Welcome St. Mary's Academy students, families, faculty, and staff to a new school year. This is the first of several "News from the Principal's Desk" blog posts that I plan to post during the school year. Of course, we will have many opportunities to communicate throughout the year including the upcoming Back to School Night on September 14th. In my first post, though, I want to share some of the powerful stories from the past few months—stories that define who we are as women and a school dedicated to teaching young women.
As a former English teacher, I believe in the power of stories, and this has been a summer of stories for me—stories of women who are making a difference in both great and small ways. I spent four days in Washington, D.C., at the National Coalition of Girls' Schools annual conference where I met with heads of girls' schools from around the world. The topic of this year's conference was innovation: innovation in the fields of Science and Technology, and also innovation in how we creatively problem solve in all disciplines. We examined what it means to be college preparatory schools and the inherent tension between rigor and living a life of mindfulness and balance. While our schools have many differences, there are far more similarities in our shared experiences about how best to serve our talented, curious, and strong young women.
From D.C., I took the train up to New York to visit my daughter, class of 2012. We laughed, walked Central Park, and ate NY pizza while sitting on the curb. We took in a few plays including Oslo, A Doll's House, Part 2, and Hello Dolly!—each of which highlighted the power of women on very different journeys from diplomacy, to reclaiming one's identity, to surviving the loss of a loved one. At the end of my visit, we saw Wonder Woman, a mythical story where a young woman who is trained as a warrior discovers her strength and uses it for the good of the world, sadly a cynical world of which she is unaccustomed.
I next spent a week in Montreal—Longueuil, to be exact—where SMA Foundress Mother Marie Rose Durocher grew up and dedicated her life to educating young women. The Sisters crafted a week where women from all nine SNJM schools located around the country and Canada came together to learn about our rich history. The Sisters shared stories of the foundresses and their sacrifices to make a difference in the world. With their humility, grace, and radical hospitality, the Sisters showed us their dedication to the importance of all-girls' education.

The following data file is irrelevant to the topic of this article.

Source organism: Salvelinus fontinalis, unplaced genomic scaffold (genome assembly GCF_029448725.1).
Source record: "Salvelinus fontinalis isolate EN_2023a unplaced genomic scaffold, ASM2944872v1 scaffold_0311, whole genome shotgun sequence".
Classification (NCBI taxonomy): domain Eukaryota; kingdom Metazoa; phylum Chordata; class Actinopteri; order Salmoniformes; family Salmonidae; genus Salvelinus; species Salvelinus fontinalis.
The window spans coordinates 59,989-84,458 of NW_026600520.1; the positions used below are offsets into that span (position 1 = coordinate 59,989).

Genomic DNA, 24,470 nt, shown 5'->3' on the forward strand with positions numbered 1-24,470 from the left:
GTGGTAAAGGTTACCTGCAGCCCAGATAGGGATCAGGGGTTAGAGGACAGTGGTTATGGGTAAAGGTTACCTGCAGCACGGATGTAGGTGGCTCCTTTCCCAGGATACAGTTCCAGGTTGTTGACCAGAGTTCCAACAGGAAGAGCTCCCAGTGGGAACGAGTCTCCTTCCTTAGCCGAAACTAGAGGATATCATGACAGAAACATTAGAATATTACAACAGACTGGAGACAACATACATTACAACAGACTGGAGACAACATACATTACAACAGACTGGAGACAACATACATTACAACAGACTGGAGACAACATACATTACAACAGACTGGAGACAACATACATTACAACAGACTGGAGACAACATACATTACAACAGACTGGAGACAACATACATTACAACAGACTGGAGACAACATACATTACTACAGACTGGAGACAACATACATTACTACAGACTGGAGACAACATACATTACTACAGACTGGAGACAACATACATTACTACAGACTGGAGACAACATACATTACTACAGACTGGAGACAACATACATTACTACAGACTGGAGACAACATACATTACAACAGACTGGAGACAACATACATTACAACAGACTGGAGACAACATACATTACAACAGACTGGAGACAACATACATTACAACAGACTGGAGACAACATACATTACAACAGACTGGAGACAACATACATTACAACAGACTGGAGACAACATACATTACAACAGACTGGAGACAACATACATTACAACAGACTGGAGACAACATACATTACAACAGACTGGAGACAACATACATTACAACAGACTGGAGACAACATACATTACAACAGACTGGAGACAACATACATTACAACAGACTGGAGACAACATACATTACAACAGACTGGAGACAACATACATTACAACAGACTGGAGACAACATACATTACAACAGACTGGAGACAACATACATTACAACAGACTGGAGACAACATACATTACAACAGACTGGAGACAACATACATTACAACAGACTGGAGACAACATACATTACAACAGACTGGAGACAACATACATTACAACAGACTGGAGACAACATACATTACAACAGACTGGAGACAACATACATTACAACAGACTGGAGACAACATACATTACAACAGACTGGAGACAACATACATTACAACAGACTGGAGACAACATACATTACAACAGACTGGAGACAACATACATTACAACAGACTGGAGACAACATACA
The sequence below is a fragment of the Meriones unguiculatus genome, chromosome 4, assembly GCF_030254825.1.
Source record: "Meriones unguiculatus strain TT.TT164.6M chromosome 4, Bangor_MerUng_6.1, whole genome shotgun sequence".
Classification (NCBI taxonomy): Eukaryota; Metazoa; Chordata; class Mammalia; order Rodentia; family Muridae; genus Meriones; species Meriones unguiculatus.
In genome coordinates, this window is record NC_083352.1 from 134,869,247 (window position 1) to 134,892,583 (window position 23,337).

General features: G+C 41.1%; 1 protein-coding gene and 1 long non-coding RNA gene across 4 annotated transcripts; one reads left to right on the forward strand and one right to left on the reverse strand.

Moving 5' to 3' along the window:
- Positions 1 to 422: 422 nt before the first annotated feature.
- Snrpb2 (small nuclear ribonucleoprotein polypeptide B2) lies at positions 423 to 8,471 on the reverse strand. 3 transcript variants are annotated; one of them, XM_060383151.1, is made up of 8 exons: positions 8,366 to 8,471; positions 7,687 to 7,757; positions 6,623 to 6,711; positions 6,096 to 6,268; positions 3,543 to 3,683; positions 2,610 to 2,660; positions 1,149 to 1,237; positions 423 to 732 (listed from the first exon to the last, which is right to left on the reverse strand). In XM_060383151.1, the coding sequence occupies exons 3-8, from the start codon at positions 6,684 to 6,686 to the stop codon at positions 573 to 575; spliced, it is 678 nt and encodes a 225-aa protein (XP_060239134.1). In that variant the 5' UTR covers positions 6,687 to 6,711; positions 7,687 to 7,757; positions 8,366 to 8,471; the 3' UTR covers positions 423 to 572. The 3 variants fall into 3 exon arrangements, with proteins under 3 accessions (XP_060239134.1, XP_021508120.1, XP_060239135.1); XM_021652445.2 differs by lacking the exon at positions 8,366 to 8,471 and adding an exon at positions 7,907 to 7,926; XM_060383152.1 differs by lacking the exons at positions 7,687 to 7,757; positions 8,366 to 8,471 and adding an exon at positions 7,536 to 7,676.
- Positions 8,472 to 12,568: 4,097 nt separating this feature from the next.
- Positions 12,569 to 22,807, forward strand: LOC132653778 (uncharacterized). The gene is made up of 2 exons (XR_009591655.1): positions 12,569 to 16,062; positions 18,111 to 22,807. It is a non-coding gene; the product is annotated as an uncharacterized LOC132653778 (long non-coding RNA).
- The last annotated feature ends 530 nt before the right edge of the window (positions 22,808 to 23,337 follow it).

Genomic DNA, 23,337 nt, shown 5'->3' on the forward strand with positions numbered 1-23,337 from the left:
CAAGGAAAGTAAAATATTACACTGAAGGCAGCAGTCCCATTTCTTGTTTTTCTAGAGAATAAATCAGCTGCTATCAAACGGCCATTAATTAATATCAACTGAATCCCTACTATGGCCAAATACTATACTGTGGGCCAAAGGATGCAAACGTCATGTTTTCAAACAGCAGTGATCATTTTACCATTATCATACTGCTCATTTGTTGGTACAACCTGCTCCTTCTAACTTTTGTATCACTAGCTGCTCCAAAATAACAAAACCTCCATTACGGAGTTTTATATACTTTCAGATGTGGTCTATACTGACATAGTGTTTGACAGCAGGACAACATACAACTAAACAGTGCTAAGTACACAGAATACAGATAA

Then, just two weeks ago, I visited my neighbor's yard sale where a group of 5th grade girls was raising money for their Girl Scout troop. They had gathered and sorted their merchandise, priced each item, and ran the checkout. I purchased two paperbacks, one titled #Girlboss by Sophia Amoruso and the other, Runaway, by Alice Munro. More interesting stories about and by successful women who are uniquely powerful—one a self-made millionaire and the other a Nobel Prize winning novelist—and sold to me by the next generation of creative, hard-working leaders.
But while many stories have something to teach us, some leave us questioning. As many of you know, two lives recently were cut short way before their time. Emily Lang and Emma Place were once girls just like my 5th-grade neighbors. They were destined to be remarkable women—#Girlbosses, Nobel Prize winners, Wonder Women. The pain and loss are inexplicable, unimaginable. At their memorial services, loved ones, friends, coaches, and teachers shared experiences and memories of these incredible young women. Through the tears, there was laughter. And, once again, we witness the power of stories, which, in this case, helped bring some peace and helped begin the healing process. Emily and Emma, you are forever a part of us, and we will never forget you.
One of the most powerful aspects of St. Mary's Academy is that we make room for so many varied narratives. There are those who love Harry Potter, those who love fashion, those who lose themselves in a book, those who are athletes, those who are actors and musicians, and those who are gamers. The late Sister Shawn Marie Barry, a Sister of the Holy Names of Jesus and Mary who served in many roles at St. Mary's throughout the years, described St. Mary's as a school that admits ordinary girls and graduates extraordinary young women. This is our students' time to be extraordinary.
I encourage each of our girls to make the most of her SMA story. Whether it's joining a new club, learning a new language, sitting and reading an assigned novel with patience and passion, coding, programming, or renewing a commitment to balance and mindfulness. I look forward to sharing this chapter in each of their narratives with them this year. There's no better time to be at an all girls' school. We have profound and powerful stories in our halls. It's going to be a great year, so hang on to your capes—here we go!